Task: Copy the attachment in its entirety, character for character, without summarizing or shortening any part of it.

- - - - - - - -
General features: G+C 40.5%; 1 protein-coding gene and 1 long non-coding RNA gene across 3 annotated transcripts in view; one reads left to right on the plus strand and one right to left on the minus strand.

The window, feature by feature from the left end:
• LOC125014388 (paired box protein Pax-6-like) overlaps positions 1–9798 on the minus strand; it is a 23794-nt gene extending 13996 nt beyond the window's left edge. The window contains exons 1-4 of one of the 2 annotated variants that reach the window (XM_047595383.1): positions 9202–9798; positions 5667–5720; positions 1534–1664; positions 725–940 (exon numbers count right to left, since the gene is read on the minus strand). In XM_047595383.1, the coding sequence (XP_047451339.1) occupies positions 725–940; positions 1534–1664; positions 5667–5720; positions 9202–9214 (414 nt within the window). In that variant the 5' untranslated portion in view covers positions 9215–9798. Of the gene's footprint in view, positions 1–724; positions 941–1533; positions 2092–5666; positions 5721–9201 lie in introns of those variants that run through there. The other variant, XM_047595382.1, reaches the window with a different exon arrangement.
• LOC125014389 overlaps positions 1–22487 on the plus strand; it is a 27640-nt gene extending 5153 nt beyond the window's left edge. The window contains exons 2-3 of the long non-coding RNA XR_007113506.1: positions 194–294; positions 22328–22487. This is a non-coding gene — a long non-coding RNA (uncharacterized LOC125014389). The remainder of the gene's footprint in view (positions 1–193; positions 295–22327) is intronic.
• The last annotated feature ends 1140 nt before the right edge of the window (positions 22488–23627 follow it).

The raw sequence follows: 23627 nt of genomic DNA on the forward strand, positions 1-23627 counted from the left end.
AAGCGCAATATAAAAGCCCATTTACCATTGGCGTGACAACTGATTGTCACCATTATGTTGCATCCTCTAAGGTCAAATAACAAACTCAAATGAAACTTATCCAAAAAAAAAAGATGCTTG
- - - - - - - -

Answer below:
General features: G+C 40.5%; 1 protein-coding gene and 1 long non-coding RNA gene across 3 annotated transcripts in view; one reads left to right on the plus strand and one right to left on the minus strand.

The window, feature by feature from the left end:
• LOC125014388 (paired box protein Pax-6-like) overlaps positions 1–9798 on the minus strand; it is a 23794-nt gene extending 13996 nt beyond the window's left edge. The window contains exons 1-4 of one of the 2 annotated variants that reach the window (XM_047595383.1): positions 9202–9798; positions 5667–5720; positions 1534–1664; positions 725–940 (exon numbers count right to left, since the gene is read on the minus strand). In XM_047595383.1, the coding sequence (XP_047451339.1) occupies positions 725–940; positions 1534–1664; positions 5667–5720; positions 9202–9214 (414 nt within the window). In that variant the 5' untranslated portion in view covers positions 9215–9798. Of the gene's footprint in view, positions 1–724; positions 941–1533; positions 2092–5666; positions 5721–9201 lie in introns of those variants that run through there. The other variant, XM_047595382.1, reaches the window with a different exon arrangement.
• LOC125014389 overlaps positions 1–22487 on the plus strand; it is a 27640-nt gene extending 5153 nt beyond the window's left edge. The window contains exons 2-3 of the long non-coding RNA XR_007113506.1: positions 194–294; positions 22328–22487. This is a non-coding gene — a long non-coding RNA (uncharacterized LOC125014389). The remainder of the gene's footprint in view (positions 1–193; positions 295–22327) is intronic.
• The last annotated feature ends 1140 nt before the right edge of the window (positions 22488–23627 follow it).

The raw sequence follows: 23627 nt of genomic DNA on the forward strand, positions 1-23627 counted from the left end.
AAGCGCAATATAAAAGCCCATTTACCATTGGCGTGACAACTGATTGTCACCATTATGTTGCATCCTCTAAGGTCAAATAACAAACTCAAATGAAACTTATCCAAAAAAAAAAGATGCTTG